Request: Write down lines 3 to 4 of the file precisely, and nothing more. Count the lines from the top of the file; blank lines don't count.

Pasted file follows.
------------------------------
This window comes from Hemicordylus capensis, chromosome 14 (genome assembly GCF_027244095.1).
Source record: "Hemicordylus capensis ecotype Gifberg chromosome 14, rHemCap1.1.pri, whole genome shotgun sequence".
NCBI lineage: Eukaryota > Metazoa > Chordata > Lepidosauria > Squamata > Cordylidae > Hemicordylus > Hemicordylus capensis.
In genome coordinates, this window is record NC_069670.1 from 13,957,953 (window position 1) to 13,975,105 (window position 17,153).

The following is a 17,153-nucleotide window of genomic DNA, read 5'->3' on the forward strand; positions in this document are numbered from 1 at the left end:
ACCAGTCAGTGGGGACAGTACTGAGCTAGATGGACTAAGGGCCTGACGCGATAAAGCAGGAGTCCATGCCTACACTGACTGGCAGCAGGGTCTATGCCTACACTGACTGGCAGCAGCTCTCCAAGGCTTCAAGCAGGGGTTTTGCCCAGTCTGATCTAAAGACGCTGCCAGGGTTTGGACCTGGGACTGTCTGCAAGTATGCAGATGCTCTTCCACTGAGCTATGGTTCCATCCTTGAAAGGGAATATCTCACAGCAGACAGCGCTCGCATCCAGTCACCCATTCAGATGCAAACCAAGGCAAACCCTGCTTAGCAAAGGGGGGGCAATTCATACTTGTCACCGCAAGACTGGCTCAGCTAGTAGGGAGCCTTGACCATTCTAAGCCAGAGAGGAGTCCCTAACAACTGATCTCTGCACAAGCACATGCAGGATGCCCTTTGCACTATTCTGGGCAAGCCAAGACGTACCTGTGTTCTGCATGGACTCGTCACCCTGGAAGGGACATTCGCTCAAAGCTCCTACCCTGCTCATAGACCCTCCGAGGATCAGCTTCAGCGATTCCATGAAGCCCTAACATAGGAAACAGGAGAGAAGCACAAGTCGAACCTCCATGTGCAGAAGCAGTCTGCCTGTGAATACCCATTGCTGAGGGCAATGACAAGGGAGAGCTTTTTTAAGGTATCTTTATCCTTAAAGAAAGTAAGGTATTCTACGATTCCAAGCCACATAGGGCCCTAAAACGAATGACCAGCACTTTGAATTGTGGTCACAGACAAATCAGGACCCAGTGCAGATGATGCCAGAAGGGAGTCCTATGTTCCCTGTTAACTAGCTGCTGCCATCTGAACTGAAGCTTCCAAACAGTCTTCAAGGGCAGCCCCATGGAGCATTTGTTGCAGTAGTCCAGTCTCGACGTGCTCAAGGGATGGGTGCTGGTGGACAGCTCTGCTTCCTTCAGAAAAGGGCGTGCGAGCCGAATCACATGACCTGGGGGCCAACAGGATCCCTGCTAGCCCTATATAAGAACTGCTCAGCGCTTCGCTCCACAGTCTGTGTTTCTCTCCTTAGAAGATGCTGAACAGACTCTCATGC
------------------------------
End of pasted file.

NCBI lineage: Eukaryota > Metazoa > Chordata > Lepidosauria > Squamata > Cordylidae > Hemicordylus > Hemicordylus capensis.
In genome coordinates, this window is record NC_069670.1 from 13,957,953 (window position 1) to 13,975,105 (window position 17,153).